H.N. - First of all, one has to determine why they are starting training - the following is quoted from my site " for some Martial Arts is a means to learn how to defend ones self against an attacker. For some it is a way to strengthen the body. Others may be attracted by the inner discipline and development one finds through training." Once you know the reason why they are training then you can motivate and teach accordingly. Coming back to your question- I usually advise beginners to take it easy, to only do as much as they themselves are able. Here I cheat a little, I don't have beginner classes and anyone joining has to fall in with a normal class. Once they are in training they are subtly motivated to push themselves, even though I said that they should go easy on themselves. Since they are training with others who are in the dojo perhaps a little longer than they are, I found that they constantly pushed themselves because their partner were a little better in repetitions than they were. It is a fact that as we get older we tend to lose flexibility and strength, etc. Therefore it is important for any beginner to have realistic expectations. Once "older" beginners understand that they won't be able do as the younger beginner then half the battle is won and their mind set is adjusted. It is important to motivate them constantly, many times external influences affect their training regime e.g work, family, etc.

A.M.A.D. - One of the big challenges for any martial arts instructor is how to keep interest in their very young pupils. What do you do and what mistakes have you made ?

H.N. - The first thing I advocate is that training for kids should be fun. I place emphasis on the development of self discipline, agility, balance, co ordination, self confidence and some basic self defence skills. If children don't enjoy it, they won't learn it, they won't come back to training. I was fortunate in that I taught physical training at a primary school in 1984. Having learnt about learning modalities whilst doing psychology coupled with learning the didactics of teaching certainly gave me a better understanding of how to deal with children at a primary school level. Subsequent Exercise Teachers Courses gave me the opportunity to learn even more. Teaching Physical Education to hundreds of primary school children was the perfect opportunity to put it into practice.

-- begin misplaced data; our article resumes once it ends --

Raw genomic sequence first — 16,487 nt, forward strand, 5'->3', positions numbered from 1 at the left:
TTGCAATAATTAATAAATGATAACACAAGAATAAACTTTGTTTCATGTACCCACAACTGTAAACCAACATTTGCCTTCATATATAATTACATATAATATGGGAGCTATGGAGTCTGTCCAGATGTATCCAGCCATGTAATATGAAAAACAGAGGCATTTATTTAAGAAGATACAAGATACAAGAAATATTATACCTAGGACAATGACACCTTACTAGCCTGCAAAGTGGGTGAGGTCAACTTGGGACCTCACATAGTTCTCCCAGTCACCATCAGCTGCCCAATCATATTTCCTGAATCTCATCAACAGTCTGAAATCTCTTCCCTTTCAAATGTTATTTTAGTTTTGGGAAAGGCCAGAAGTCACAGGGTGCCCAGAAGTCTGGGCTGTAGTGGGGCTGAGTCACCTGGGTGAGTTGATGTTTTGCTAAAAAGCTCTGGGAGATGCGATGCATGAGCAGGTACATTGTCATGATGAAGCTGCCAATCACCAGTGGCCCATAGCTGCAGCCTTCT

There are many books specifically written for the teaching of Young Martial Artists and many magazines carry articles on various topics which is of great value in the teaching of kids classes. Asking me what mistakes I've made is a heavy job. Having worked constantly with kids and having read up on various sources all the time as well as my time in the teaching profession coupled with the courses that I did - I can say that the mistakes I did never remained mistakes for long. Due to constantly learning "new" methods, I could constantly come out with different ideas and ways to make the learning interesting. I would recommend those teaching children's classes to do likewise. Read up and you will have new ideas to implement - that way too, your classes will never be boring.

A.M.A.D. - What would you consider to be the highlight of your martial arts career to date ?

H.N. - That is indeed tricky. As I grew older - what I considered as the highlight of my martial arts career changed. The most vivid of these many highlights was meeting and training with Mas Oyama. Another was that on the eighth anniversary of our dojo we promoted our first group of students to black belt. Other important highlights was my participation in the U.S. Open Championships, but what touched me the most, and will always remain strongly in my mind, was when after deciding to quit the Japanese Ashihara Organisation, I was followed by all my students and later by many others.

A.M.A.D. - What do you consider the most important aspect of training in the martial arts ?

H.N. - The development of the human self, ie. creating a well adjusted human being.

A.M.A.D. - Thank you for the interview and we would like to extend a warm greeting to all your students, uchi-deshi and associates.

H.N. - My pleasure. [END]

Hoosain Narker's site Take a look at this site to find out more about the man and his style, Ashihara Karate International.

Be sure to look in on our interview with SHAHARIN YUSSOF next month

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Updated by Hoosain Narker